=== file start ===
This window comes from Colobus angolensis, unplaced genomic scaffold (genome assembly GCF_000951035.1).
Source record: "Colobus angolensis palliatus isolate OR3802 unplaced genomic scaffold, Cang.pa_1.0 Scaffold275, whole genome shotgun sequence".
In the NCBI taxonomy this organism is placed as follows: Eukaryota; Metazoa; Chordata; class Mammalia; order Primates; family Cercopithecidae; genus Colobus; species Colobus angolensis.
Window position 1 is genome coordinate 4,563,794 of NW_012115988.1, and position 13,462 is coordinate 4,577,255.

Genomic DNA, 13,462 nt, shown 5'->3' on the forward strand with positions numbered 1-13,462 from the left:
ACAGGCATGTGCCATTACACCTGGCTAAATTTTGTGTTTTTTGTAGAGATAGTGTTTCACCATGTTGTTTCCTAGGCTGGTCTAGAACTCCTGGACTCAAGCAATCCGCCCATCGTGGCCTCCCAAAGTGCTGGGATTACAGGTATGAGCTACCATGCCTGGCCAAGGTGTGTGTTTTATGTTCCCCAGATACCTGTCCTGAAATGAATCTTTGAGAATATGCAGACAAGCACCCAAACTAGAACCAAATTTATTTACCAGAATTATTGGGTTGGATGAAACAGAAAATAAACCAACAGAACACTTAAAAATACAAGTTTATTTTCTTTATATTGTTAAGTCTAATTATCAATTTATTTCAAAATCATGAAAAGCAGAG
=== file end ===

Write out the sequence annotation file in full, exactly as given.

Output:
This window comes from Colobus angolensis, unplaced genomic scaffold (genome assembly GCF_000951035.1).
Source record: "Colobus angolensis palliatus isolate OR3802 unplaced genomic scaffold, Cang.pa_1.0 Scaffold275, whole genome shotgun sequence".
In the NCBI taxonomy this organism is placed as follows: Eukaryota; Metazoa; Chordata; class Mammalia; order Primates; family Cercopithecidae; genus Colobus; species Colobus angolensis.
Window position 1 is genome coordinate 4,563,794 of NW_012115988.1, and position 13,462 is coordinate 4,577,255.

Genomic DNA, 13,462 nt, shown 5'->3' on the forward strand with positions numbered 1-13,462 from the left:
ACAGGCATGTGCCATTACACCTGGCTAAATTTTGTGTTTTTTGTAGAGATAGTGTTTCACCATGTTGTTTCCTAGGCTGGTCTAGAACTCCTGGACTCAAGCAATCCGCCCATCGTGGCCTCCCAAAGTGCTGGGATTACAGGTATGAGCTACCATGCCTGGCCAAGGTGTGTGTTTTATGTTCCCCAGATACCTGTCCTGAAATGAATCTTTGAGAATATGCAGACAAGCACCCAAACTAGAACCAAATTTATTTACCAGAATTATTGGGTTGGATGAAACAGAAAATAAACCAACAGAACACTTAAAAATACAAGTTTATTTTCTTTATATTGTTAAGTCTAATTATCAATTTATTTCAAAATCATGAAAAGCAGAG